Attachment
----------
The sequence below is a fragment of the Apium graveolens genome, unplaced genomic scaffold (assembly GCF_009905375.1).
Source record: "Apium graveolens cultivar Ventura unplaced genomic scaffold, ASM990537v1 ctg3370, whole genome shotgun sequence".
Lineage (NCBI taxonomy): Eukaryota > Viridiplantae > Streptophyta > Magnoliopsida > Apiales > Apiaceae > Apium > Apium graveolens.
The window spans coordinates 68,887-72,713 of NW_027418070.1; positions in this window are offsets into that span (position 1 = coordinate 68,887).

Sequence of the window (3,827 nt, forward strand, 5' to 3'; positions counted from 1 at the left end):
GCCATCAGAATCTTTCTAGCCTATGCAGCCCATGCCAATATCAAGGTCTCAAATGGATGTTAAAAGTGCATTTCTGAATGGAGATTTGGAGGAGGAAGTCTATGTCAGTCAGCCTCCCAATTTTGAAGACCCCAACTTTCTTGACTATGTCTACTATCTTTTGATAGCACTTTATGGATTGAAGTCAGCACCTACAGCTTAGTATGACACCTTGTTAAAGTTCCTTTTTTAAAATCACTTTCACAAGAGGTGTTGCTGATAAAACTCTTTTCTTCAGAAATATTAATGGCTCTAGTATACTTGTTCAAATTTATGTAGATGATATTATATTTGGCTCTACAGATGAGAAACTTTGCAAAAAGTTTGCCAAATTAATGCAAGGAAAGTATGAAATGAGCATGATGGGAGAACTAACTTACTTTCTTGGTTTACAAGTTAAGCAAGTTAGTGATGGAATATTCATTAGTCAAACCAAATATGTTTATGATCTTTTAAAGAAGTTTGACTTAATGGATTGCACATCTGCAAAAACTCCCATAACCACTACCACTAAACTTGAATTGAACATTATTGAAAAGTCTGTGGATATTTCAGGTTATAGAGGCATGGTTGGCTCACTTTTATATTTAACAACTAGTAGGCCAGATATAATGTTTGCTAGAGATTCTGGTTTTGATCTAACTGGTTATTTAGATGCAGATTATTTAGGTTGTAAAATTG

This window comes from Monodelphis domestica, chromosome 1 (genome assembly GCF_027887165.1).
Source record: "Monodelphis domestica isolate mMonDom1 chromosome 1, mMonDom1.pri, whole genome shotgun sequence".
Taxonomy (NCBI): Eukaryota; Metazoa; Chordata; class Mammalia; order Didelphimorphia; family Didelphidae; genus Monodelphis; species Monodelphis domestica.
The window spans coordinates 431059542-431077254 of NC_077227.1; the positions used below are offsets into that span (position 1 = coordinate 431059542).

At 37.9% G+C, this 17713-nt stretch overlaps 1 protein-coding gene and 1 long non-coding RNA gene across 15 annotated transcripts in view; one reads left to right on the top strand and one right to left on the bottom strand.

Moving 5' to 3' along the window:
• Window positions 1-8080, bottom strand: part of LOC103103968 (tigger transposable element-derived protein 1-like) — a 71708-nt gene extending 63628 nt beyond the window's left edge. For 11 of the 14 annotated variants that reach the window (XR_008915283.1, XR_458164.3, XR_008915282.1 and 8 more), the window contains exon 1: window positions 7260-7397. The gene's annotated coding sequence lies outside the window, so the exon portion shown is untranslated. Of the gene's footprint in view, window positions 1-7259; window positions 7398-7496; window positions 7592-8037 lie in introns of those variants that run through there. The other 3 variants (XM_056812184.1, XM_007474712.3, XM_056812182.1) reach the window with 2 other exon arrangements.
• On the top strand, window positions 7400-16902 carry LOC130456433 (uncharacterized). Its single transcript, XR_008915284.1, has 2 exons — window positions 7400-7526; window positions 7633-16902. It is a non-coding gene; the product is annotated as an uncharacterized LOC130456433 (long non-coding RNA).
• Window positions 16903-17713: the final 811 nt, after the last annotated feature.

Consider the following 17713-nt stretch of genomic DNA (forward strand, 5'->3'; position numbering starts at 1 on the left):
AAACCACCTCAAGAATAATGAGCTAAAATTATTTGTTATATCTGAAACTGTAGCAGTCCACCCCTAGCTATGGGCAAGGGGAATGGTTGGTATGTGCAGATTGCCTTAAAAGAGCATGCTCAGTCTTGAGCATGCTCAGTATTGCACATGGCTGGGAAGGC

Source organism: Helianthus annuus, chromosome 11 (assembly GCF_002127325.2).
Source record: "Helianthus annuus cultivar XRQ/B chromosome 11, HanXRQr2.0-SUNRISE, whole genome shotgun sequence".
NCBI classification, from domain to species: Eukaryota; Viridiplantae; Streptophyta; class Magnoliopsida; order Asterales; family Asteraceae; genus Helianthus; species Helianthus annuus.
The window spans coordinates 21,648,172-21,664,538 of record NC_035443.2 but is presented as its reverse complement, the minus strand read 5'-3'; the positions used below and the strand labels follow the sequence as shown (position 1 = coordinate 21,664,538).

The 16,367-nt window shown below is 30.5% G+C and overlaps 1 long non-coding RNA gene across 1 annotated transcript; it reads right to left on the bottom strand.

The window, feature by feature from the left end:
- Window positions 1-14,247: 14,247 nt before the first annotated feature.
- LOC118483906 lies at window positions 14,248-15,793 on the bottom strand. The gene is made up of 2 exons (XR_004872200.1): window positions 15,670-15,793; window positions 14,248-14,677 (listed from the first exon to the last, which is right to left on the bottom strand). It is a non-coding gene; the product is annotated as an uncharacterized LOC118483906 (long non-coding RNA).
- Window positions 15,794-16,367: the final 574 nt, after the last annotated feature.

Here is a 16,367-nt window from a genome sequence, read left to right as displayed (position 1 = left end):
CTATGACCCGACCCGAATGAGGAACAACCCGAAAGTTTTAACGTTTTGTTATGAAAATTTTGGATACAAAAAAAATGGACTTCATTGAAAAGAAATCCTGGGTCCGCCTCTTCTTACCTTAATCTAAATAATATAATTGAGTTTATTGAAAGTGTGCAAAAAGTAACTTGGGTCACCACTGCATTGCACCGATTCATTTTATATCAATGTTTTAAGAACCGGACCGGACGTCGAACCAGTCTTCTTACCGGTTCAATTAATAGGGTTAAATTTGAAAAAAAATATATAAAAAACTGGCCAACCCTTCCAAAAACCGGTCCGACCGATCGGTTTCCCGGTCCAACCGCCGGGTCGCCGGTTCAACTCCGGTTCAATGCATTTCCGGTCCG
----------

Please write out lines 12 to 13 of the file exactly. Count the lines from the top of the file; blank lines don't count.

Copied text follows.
Moving 5' to 3' along the window:
• Window positions 1-8080, bottom strand: part of LOC103103968 (tigger transposable element-derived protein 1-like) — a 71708-nt gene extending 63628 nt beyond the window's left edge. For 11 of the 14 annotated variants that reach the window (XR_008915283.1, XR_458164.3, XR_008915282.1 and 8 more), the window contains exon 1: window positions 7260-7397. The gene's annotated coding sequence lies outside the window, so the exon portion shown is untranslated. Of the gene's footprint in view, window positions 1-7259; window positions 7398-7496; window positions 7592-8037 lie in introns of those variants that run through there. The other 3 variants (XM_056812184.1, XM_007474712.3, XM_056812182.1) reach the window with 2 other exon arrangements.